A healthy local ecosystem that GEN hopes to contribute to enables these things to happen free to the entrepreneurs. GEN@Bloomfields will aim to help mature this capacity and streamline the funding process for companies.

What do you think are the main challenges that entrepreneurs face in the Middle East and Egypt in particular?

While many entrepreneurs will point to the need for more access to capital, I see the need for increasing the density of the ecosystem, strengthening connections and collaboration while increasing the skills of the workforce. Initiatives like GEN@Bloomfields facilitate cooperation between startups and can provide the space and community needed to overcome many of the obstacles being faced.

As part of the mission to enrich the communities in which they work, GEN, along with our partner Tatweer Misr, is also committed to ensuring the next generation is equipped with the knowledge necessary to be job creators instead of job seekers. This is important to the work we foresee GEN@Bloomfields fulfilling. By uniting all the players in the ecosystem, we can help bridge gaps in the ecosystem, provide potential new markets to startups and most importantly secure better access to knowledge, networks and training. When I last visited Cairo, I took some time off to look at the Pyramids. It was thousands of years after Egyptian innovators figured out massive scientific and logistical challenges that nations like America were born. Innovation is in the blood of Egyptians and we are keen to ensure the region recognizes this and is confident like we are about the region’s future.

Do you think that media plays a role in supporting the ecosystem? To what extent does media pay attention to entrepreneurs?

The media has a much more vital role in fostering the ecosystem than anyone realizes. First, simply showing the public how entrepreneurship generates employment, feeds the economy and encourages self-reliance in society is very valuable. Second, so many view entrepreneurship narrowly as just business. The media can show how founders are more creative than simply “business people” and how new generations of Egyptians should view it not just as an opportunity to do well but an opportunity to do good by creating opportunities for all. The media can show how inclusive entrepreneurship ecosystems are by telling the stories of more diverse founders to inspire others to follow. If we want to see an increase in groups who are underrepresented in the ecosystem – we must spotlight current success stories and highlight those trailblazers. We need the media to keep educating the public and shining attention on new initiatives and startup innovations in the region.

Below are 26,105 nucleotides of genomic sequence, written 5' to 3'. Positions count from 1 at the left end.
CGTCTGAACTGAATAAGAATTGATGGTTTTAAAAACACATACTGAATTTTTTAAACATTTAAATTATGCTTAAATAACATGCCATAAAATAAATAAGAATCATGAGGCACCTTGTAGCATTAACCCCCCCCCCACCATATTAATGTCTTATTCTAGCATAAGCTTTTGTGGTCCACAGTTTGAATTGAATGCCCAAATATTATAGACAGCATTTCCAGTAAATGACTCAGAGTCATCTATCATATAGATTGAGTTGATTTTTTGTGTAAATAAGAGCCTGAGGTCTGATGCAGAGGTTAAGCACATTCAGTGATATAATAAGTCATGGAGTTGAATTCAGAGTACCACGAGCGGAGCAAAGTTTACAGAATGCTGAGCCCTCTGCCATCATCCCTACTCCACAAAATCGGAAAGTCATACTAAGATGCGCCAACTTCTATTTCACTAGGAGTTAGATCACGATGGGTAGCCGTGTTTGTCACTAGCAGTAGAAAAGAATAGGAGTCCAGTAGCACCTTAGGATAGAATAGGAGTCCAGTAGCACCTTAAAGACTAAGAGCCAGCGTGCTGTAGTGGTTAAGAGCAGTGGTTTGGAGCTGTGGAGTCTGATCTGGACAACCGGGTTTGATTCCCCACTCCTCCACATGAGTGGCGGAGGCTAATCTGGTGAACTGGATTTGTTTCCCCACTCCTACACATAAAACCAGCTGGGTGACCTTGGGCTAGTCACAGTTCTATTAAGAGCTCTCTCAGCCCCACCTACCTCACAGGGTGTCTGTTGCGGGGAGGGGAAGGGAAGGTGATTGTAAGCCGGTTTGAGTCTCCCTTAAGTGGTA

Do you think that the Middle Eastern community is ready to accept Financial Technology (fintech), Bitcoins and blockchains?

While fintech is relatively new to the region it is also new to the world. Vital to success in any country will be whether regulators are innovating with entrepreneurs or not and it is a level playing field in that regard for all nations. Fintech will be increasingly embraced and I suspect more blockchain applications to be integrated with time and education and if policymakers can keep ahead of innovators in the region in terms of regulations and legal frameworks that enable not block progress.

Can you offer advice for Egyptian entrepreneurs?

To entrepreneurs, you are much more important than just creating business or wealth, you are contributing to the society, you are learning about new value for society, you are creating jobs for people, and you are leashing innovation, so don’t embrace to entrepreneurship as a business, think of it as you are doing an experiment, you are conducting an experiment that you will learn from. So to all entrepreneurs, it is a spiritual exercise as you are pioneering something.